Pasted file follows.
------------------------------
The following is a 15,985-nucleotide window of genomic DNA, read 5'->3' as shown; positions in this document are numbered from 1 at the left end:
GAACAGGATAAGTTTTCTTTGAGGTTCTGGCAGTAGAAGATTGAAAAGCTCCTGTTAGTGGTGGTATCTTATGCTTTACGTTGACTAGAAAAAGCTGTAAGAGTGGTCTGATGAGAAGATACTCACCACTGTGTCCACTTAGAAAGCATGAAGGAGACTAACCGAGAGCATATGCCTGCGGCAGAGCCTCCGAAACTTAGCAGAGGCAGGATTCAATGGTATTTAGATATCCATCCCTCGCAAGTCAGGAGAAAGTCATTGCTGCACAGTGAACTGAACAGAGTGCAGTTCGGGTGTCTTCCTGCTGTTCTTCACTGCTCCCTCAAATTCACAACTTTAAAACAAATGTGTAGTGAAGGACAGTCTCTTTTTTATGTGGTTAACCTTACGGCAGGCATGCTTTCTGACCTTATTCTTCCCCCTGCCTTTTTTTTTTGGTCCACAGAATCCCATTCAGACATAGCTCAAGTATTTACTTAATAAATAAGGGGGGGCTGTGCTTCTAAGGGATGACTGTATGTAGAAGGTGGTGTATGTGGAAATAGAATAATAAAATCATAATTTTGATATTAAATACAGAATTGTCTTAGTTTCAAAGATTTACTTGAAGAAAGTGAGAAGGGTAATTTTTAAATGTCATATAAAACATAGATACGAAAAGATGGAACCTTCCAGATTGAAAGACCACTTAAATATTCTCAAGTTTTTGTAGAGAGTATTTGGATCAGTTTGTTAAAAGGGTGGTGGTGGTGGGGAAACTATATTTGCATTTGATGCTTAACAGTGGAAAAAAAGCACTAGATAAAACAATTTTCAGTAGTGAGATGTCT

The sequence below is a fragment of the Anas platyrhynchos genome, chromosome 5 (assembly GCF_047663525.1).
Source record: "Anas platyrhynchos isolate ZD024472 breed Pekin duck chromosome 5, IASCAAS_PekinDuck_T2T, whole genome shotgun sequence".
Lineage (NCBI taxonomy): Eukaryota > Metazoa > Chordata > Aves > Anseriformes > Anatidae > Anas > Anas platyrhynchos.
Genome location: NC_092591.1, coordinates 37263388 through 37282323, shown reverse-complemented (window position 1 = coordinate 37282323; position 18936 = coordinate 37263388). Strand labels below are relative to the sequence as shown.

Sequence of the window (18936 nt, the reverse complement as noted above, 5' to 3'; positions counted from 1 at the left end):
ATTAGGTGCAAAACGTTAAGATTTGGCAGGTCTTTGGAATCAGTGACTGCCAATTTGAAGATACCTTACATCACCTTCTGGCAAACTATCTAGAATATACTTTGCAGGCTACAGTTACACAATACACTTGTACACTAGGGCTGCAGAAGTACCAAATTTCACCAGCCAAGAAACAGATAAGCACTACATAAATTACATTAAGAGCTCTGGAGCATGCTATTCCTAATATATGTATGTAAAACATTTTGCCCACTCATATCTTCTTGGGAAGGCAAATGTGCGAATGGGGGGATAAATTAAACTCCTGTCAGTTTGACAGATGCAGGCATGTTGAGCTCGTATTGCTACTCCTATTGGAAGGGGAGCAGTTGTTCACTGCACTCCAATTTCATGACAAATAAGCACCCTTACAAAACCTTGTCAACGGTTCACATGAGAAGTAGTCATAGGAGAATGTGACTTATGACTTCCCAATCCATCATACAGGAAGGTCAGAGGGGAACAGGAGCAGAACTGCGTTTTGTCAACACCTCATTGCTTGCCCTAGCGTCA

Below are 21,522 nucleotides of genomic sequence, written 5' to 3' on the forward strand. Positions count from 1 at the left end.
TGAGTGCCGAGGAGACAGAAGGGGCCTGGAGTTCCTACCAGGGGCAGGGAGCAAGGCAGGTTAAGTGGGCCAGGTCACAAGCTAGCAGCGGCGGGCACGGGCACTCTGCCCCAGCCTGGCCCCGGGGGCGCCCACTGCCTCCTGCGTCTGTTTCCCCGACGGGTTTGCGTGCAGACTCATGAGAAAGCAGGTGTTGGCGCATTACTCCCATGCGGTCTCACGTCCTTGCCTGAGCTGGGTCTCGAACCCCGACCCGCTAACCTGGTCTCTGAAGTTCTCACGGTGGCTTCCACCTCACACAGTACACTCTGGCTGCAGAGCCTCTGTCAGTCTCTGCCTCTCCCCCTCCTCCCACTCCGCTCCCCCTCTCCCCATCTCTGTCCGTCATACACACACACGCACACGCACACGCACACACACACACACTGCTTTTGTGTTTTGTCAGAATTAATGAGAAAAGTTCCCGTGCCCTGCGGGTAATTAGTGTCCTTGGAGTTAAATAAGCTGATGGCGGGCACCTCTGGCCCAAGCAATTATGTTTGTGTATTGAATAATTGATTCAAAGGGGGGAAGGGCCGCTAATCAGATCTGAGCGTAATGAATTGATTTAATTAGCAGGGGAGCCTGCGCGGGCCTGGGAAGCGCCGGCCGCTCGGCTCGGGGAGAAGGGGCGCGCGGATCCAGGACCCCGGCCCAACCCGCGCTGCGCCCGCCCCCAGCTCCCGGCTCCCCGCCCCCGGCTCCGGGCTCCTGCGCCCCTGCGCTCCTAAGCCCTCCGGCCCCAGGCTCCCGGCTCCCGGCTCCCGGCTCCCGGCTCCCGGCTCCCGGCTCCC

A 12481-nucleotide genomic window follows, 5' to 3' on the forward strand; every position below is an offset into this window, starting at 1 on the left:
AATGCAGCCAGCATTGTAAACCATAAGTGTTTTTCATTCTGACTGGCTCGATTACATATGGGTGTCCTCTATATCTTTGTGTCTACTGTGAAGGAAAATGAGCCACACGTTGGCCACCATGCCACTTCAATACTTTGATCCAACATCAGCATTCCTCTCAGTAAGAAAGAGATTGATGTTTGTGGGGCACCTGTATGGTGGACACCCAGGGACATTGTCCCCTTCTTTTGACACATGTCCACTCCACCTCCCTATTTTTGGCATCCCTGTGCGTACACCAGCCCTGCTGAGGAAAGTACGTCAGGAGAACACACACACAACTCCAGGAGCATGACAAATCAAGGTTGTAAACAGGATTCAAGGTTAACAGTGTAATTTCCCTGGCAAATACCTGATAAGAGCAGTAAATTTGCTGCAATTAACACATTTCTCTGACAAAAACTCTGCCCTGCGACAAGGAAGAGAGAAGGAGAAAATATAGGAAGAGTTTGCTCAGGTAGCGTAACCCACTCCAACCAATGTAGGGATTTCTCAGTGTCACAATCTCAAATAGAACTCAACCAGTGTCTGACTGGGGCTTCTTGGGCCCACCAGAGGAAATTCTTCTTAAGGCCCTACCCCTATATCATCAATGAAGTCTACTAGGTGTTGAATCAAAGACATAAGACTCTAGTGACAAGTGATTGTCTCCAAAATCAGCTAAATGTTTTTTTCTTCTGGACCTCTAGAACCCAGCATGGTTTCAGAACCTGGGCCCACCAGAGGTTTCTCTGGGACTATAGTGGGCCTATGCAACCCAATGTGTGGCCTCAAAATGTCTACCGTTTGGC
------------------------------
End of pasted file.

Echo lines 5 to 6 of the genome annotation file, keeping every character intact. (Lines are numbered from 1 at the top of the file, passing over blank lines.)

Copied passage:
Lineage (NCBI taxonomy): Eukaryota > Metazoa > Chordata > Aves > Anseriformes > Anatidae > Anas > Anas platyrhynchos.
Genome location: NC_092591.1, coordinates 37263388 through 37282323, shown reverse-complemented (window position 1 = coordinate 37282323; position 18936 = coordinate 37263388). Strand labels below are relative to the sequence as shown.